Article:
“How 60,000 Discarded Flip-flops Ended Up on a Remote Island”

This pitch letter is part of The Open Notebook’s Pitch Database, which contains 290 successful pitches to a wide range of publications. To share your own successful pitch, please fill out this form.

The Story

“How 60,000 Discarded Flip-flops Ended Up on a Remote Island”
by Anne Pinto-Rodrigues
The Christian Science Monitor, January 7, 2021

The Pitch

The Aldabra Clean-up Project (Seychelles) / transboundary marine litter incl. 60K flip flops

Seychelles and other Small Island Developing States (SIDS) – including islands in the Caribbean – receive staggering amounts of the world’s plastic litter. Aldabra, an extremely remote UNESCO World Heritage Site in the Seychelles, is said to have the largest litter accumulation for a single island anywhere. This has been highly detrimental to wildlife (especially birds and nesting turtles) and ecosystems of the island.

In Feb-March 2019, a group of seven volunteers from the Seychelles and five volunteers from the University of Oxford, carried out a five-week expedition called the ‘Aldabra Clean-up Project’ to clear the main island of man-made rubbish, especially plastic. The clean-up project was part of a study to estimate the costs of removing marine litter from Aldabra.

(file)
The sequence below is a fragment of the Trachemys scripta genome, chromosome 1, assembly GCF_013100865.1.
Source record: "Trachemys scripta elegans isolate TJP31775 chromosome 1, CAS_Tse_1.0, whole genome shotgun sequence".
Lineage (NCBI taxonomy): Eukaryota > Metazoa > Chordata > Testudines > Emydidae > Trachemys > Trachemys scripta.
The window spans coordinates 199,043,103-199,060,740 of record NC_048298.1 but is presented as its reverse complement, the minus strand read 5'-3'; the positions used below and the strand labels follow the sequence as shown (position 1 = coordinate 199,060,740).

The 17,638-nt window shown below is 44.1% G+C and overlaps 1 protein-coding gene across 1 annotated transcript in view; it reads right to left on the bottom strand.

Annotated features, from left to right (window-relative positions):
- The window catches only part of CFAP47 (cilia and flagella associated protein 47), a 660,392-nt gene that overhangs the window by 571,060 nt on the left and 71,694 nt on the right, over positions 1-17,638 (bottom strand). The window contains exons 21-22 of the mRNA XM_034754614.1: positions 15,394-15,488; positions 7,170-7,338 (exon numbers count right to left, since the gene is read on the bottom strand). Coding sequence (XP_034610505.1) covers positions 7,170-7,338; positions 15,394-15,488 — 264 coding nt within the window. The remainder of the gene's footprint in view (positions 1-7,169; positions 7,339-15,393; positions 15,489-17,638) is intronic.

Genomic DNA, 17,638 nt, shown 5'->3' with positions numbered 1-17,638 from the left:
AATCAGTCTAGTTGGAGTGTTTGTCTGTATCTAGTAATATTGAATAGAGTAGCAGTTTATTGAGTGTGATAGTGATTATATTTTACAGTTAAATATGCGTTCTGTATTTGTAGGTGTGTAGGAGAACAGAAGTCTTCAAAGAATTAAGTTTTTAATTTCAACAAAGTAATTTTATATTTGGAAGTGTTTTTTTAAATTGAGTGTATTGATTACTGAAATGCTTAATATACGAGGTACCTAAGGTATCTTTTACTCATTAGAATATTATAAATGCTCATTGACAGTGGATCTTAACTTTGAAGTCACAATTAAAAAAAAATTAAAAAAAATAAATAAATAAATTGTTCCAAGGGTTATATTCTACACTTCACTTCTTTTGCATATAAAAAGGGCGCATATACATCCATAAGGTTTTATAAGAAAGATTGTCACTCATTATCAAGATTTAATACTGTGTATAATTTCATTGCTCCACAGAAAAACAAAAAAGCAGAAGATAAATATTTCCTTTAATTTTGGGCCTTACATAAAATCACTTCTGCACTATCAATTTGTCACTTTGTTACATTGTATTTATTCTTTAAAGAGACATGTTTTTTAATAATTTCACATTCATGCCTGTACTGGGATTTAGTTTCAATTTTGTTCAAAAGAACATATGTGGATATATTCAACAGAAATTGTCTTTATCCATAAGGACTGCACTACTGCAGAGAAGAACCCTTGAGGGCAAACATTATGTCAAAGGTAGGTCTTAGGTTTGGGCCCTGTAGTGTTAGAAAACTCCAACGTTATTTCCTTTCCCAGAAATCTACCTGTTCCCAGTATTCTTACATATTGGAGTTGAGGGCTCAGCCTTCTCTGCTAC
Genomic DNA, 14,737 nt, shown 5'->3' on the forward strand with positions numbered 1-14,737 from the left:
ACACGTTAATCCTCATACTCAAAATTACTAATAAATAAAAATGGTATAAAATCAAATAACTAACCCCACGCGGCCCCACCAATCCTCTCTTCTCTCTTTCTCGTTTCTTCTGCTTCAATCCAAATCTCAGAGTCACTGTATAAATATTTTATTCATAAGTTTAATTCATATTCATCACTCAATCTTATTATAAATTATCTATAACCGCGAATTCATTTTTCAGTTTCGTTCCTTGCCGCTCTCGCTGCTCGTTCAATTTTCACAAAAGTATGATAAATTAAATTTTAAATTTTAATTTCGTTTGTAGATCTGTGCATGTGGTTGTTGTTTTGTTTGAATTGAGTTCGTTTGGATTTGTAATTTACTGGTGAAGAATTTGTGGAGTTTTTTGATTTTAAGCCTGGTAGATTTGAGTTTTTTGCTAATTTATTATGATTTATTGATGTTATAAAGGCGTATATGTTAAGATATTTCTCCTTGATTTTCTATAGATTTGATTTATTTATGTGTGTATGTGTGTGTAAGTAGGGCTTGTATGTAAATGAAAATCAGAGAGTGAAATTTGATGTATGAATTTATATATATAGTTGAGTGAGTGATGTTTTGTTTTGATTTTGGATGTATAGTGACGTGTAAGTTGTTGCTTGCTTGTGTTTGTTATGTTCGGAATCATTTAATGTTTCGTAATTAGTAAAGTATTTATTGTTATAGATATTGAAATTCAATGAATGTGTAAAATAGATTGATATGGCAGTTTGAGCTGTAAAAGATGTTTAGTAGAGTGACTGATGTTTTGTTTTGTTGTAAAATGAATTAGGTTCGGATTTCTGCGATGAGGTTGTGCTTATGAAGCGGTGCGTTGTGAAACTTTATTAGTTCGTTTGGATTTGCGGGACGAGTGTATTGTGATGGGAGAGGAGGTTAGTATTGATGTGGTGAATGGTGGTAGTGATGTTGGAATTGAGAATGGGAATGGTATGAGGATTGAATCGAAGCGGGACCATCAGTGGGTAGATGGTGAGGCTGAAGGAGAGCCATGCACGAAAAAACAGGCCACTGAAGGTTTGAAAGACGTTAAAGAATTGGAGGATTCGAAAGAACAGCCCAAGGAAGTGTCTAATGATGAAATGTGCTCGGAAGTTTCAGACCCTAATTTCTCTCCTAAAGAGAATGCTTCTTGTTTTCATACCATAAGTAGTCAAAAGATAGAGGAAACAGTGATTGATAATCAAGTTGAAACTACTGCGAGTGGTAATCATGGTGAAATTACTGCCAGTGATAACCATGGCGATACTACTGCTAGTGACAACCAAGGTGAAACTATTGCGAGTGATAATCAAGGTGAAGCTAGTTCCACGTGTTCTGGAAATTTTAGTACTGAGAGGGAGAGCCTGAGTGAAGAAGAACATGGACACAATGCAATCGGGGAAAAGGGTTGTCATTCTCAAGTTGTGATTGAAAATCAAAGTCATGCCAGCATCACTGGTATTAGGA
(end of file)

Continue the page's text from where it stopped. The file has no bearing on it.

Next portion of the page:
During the five-week campaign, the team collected 25 tons (25,750kg) of marine debris and moved it to Mahe, the main island. Over half the litter collected was discarded fishing gear while 60,000 flip flops (!) accounted for nearly 22% of the litter collected. The volunteers also cleaned up some of Aldabra’s turtle nesting beaches.

The researchers were able to calculate the estimated quantity of marine litter remaining on Aldabra (500 tons still remaining on the island) as well as to work out the costs (per day & per ton) and person hours (per ton) required to rid the entire island of the litter. As there is no cost data from any other island clean-up, the calculations from Aldabra are meant to help other SIDS in planning their marine litter clean-ups, and in requesting for international funding and assistance.

The paper based on the Aldabra Clean-up Project was published by Nature on Sep 10th. The researchers have excellent photographs and videos from the clean-up effort.

The piece I’m proposing will look at the actual clean-up in Aldabra and summarize the findings of the paper. It can also look at how the 25 tons of removed plastic was processed, and the challenges faced by SIDS like the Seychelles, with regards to post-clean-up recycling / disposal.
Would this story be of interest to you?

Kind Regards,

Anne Pinto-Rodrigues
(she / her)
Freelance Journalist

Skip to content